4. What a sweet poignant post. She looks familiar to me but it may be because she has the strong yet gentle character marked face you and I had in our small community in our churches and community.Maybe I just wish I knew her. A beautiful memorial and I know it was a wrench to see that sweet house gone. I like the respect she passed on to a bus of children when passing the graveyard.This is one of your best, your heart was in every word of this memory tribute.

  5. What an amazing lady Mrs. Annie Rose was. She encouraged me in so many ways. She especially encouraged me in music. When I first began to play the piano in church, she’d tell me what a great job I’d done – no matter how many wrong notes I’d played. When George bought the house that’s been home for 37 years, she asked if he were going to fill it with children. I told her that she’d have to ask him (we weren’t engaged yet) :> We saw that her house was gone to – made us remember her again. Aren’t our lives richer because of her?

  6. We all need a Miss Annie Rose in our life… ♥
    Sweet story, Dianna.

  7. What a beautiful post. Thanks for your effort to introduce us to this wonderful lady.

  8. Ah,what a sweet story dear Dianna!
    You remind me my mum’s nanny that sometimes visited us and was so happy when she stayed some nights in our home and used to tell many stories for me … Even she was attend in my wedding too and also when I visited my homeland she came and visit me and kids.
    Last year when I visited my home, I heard she passed away.she was 87. It was so sad to hear that….
    And I really miss her….
    Thank you for sharing this sweet post and remind me good memories of mine too.
    xxx

  9. Memories from a sight or a sound or a smell can bring back of flood of memories. She must have touched your soul. I don’t think she died angry, I think she died taking care of others which is what it sounds like she did her whole life. Seems to me she passed on some of that to you.

  10. This is a very well put together and thoughtful post …
    It’s amazing how the absence of a structure can change the whole landscape.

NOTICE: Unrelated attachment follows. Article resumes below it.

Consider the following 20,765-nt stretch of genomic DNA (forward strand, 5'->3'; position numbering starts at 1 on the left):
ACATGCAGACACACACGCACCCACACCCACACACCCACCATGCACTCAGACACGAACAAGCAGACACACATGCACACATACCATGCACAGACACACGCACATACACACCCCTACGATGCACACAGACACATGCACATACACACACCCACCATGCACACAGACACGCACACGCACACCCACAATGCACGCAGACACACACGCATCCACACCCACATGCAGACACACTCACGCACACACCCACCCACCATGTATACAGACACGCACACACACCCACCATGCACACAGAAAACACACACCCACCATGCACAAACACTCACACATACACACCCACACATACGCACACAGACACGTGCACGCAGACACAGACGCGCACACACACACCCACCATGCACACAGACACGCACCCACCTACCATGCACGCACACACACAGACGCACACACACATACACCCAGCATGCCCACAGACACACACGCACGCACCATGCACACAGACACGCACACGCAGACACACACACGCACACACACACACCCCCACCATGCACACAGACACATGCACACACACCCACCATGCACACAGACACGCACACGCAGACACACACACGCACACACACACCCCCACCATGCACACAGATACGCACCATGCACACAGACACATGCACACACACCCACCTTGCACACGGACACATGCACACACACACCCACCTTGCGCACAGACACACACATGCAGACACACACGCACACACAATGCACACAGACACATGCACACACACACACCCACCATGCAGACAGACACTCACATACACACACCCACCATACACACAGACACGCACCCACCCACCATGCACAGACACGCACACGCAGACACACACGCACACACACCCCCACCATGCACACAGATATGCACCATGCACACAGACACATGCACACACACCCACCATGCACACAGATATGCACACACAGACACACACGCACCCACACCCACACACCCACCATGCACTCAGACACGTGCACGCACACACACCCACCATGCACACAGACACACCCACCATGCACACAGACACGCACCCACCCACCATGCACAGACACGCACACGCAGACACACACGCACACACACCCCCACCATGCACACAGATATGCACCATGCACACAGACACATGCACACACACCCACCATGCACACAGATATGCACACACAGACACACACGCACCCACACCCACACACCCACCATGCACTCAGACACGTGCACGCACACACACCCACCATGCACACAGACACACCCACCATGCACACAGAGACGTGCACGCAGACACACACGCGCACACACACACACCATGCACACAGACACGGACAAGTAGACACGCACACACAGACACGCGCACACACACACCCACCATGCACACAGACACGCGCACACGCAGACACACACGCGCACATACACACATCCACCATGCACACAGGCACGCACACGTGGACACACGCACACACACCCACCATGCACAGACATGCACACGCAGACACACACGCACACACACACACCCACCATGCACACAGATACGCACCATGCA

I’m glad you stopped for that pic, too …

  11. Sounds like she was a special lady……the physical landmark may be gone but the “landmark in your heart” of the memories will always be with you.

    Pam

  12. That is such a heartwarming story Dianna of all your memories of Miss Annie Rose, and heart rending because now all traces of her life in the little house are gone. Thanks for sharing.

  13. Shirley Matthews Dunn

    I loved her too, Dianna. She was indeed a very special lady. She always looked out for us young ones on the bus, until we got comfort riding it. Many a time when Chuck and I went past her house I would talk to Chuck about what a sweet lady she was. I loved see her in the cafeteria she would always speak to me and smile. Mrs Price was truly a wonderful lady. ❤

  14. What a treasured memory and lady. Although, I can’t imagine someone so wonderful and warm dying angry… I chase after hawks and other nonsense that pester my chickens and I’m just happy to be there at that moment to look after them. It makes me feel strangely empowered in a sense. Maybe she felt in that moment that she was mothering the flock and perhaps she even felt content that she was there just in time, eager and able to keep the little ones safe (as she had on the bus so often with children).

  15. What a lovely tribute to Miss Annie Rose! Even though her house is gone she is remembered. She sounds like a wonderful woman.

  16. What a sweet woman, and lovely memories you have. I can’t imagine a school bus loaded with kids being silent any more.

  17. I think many of us have a “Miss Annie Rose” from our childhood. I just wonder if today’s children will have those kind of sweet memories that we do? Lovely story, Dianna.